I hesitate to ask again, since I seem to have gotten in trouble about this reserve thing before, but I assure you that my intentions are purely knowledge and logic, and not some kind of trolling.

        So: My understanding is that ANY asset that the Fed owns, apart from fundamental capital and temporary profits, must correspond to reserves (mandatory reserves plus excess reserves) on the liability side of the Fed balance sheet.

        When a bank withdraws excess reserves, the mechanism for withdrawal is to buy some of the Fed’s assets (typically securities) with it. The banks gets the securities as an asset to book, and the payment is deducted from the reserves. On the Fed balance sheet, assets and liabilities are both reduced.

        So my understanding is that Fed asset values may be reduced either via losses OR via withdrawal of reserves. Hence my original question about whether the 1.55% asset balance drop was from losses of principal on some bad bond assets, or due to reserve withdrawals. Seems like a logical question to ask.

        I’m sort of ducking for cover now, but I guess I’m still insisting that reserves (Fed liabilities) must be backed by SOME corresponding Fed assets. Whether these assets are gold, safe bonds, crappy bonds, or even (risky) stocks, as Bank of Japan has been doing in 2016.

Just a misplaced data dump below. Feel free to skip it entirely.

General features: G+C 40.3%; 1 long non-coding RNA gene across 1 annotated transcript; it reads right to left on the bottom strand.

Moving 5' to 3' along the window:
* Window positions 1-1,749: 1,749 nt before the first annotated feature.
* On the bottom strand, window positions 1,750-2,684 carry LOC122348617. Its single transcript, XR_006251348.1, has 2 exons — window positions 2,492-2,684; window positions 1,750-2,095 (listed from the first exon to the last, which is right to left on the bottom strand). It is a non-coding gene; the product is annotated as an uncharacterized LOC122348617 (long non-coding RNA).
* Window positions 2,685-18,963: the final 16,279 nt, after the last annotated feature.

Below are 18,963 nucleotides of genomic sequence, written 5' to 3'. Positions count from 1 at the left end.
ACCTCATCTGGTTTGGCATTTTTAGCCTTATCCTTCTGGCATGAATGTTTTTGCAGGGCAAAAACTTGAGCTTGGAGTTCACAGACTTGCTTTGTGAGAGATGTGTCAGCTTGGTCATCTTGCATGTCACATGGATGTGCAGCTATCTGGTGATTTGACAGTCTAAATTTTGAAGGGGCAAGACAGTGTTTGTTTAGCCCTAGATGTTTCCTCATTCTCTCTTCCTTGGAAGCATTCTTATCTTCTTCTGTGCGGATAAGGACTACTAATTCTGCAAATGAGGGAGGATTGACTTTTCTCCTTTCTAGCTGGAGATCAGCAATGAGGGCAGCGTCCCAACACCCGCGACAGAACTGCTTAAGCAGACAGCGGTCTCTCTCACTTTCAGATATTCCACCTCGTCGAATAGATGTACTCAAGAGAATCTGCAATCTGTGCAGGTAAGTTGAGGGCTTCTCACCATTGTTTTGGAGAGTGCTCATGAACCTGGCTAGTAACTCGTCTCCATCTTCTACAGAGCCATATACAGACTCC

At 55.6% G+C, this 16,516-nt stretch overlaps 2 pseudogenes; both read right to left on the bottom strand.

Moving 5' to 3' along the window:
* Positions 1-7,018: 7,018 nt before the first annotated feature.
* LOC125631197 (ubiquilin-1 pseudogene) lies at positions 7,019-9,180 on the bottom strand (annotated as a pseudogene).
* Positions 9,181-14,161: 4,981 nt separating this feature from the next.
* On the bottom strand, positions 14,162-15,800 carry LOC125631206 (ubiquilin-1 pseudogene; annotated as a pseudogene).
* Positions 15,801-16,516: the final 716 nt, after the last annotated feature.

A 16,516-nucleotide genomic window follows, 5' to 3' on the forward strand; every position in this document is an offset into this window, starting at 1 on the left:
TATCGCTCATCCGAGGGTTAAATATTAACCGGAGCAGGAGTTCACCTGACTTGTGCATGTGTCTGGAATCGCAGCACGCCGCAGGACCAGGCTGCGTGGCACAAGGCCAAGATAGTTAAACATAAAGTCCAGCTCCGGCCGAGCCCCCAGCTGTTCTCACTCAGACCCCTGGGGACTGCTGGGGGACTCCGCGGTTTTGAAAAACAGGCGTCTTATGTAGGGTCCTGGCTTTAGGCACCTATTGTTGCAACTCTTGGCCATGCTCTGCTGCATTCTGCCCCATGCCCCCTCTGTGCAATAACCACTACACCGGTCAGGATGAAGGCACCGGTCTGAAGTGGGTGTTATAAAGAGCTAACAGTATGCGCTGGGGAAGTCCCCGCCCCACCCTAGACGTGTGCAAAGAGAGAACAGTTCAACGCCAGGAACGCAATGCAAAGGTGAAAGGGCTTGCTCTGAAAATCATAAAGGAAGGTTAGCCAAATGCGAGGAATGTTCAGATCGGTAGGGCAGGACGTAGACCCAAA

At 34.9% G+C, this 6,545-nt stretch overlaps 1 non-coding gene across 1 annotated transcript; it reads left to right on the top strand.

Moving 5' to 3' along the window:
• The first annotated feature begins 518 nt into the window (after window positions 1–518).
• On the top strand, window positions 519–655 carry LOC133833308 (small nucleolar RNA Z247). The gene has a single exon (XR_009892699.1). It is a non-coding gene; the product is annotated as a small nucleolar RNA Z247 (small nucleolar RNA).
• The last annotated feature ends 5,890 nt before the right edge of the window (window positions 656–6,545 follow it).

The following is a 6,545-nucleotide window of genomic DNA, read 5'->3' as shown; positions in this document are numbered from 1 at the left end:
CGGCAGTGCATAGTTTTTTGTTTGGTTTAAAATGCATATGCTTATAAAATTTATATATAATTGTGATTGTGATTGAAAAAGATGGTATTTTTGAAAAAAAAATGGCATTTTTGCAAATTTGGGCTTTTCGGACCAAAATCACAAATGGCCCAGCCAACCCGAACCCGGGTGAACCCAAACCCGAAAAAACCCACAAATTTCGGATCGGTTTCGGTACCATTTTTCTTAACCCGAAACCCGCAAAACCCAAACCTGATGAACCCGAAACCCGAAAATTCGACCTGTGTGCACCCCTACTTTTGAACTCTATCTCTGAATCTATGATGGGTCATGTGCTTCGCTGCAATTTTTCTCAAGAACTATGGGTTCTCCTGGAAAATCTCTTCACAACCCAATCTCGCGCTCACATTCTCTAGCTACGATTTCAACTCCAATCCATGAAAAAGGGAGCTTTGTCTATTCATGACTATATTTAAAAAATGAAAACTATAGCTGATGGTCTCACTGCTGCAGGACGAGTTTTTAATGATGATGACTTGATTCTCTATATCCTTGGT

• RR Johnson says:

      Ish and Kent
      I agree with Dr. Morris Berman, that our country was founded by European hustlers and thieves, and that has been our m.o. ever since.
      This will soon be our downfall. It is probably too late to change. Read his books. They are very persuasive.

  12. RD Blakeslee says:

    Once again, a small voice from the counterculture: no debts here. Savings (shudder! How unpatriotic.) instead.

    Up ’til recently, I got 1.5 % on my checking account, up to $15,000 (anything above that amount gets the typical bank savings account interest, a fraction of 1%, so my surplus cash above 15,000 isn’t there).

    Wolf’s observation of gradually rising interest rates is borne out, even in my “peon’s” experience: in my Federal Credit Union, the rate on checking account balances was recently raised to 2%.